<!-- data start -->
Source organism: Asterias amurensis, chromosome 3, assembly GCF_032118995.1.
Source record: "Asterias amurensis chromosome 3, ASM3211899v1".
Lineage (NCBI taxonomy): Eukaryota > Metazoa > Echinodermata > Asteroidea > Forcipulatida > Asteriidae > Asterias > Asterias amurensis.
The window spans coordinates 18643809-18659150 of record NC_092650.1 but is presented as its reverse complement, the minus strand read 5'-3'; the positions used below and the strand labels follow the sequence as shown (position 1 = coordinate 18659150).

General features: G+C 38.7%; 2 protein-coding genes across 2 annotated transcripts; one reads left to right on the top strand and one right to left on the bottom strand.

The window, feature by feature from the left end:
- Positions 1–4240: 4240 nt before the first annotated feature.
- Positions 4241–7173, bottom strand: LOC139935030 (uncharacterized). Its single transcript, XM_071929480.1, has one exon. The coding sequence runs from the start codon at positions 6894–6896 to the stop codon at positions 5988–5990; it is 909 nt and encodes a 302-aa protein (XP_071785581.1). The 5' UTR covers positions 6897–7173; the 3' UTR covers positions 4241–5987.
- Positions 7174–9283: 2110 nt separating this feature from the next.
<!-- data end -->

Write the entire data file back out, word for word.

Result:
Source organism: Asterias amurensis, chromosome 3, assembly GCF_032118995.1.
Source record: "Asterias amurensis chromosome 3, ASM3211899v1".
Lineage (NCBI taxonomy): Eukaryota > Metazoa > Echinodermata > Asteroidea > Forcipulatida > Asteriidae > Asterias > Asterias amurensis.
The window spans coordinates 18643809-18659150 of record NC_092650.1 but is presented as its reverse complement, the minus strand read 5'-3'; the positions used below and the strand labels follow the sequence as shown (position 1 = coordinate 18659150).

General features: G+C 38.7%; 2 protein-coding genes across 2 annotated transcripts; one reads left to right on the top strand and one right to left on the bottom strand.

The window, feature by feature from the left end:
- Positions 1–4240: 4240 nt before the first annotated feature.
- Positions 4241–7173, bottom strand: LOC139935030 (uncharacterized). Its single transcript, XM_071929480.1, has one exon. The coding sequence runs from the start codon at positions 6894–6896 to the stop codon at positions 5988–5990; it is 909 nt and encodes a 302-aa protein (XP_071785581.1). The 5' UTR covers positions 6897–7173; the 3' UTR covers positions 4241–5987.
- Positions 7174–9283: 2110 nt separating this feature from the next.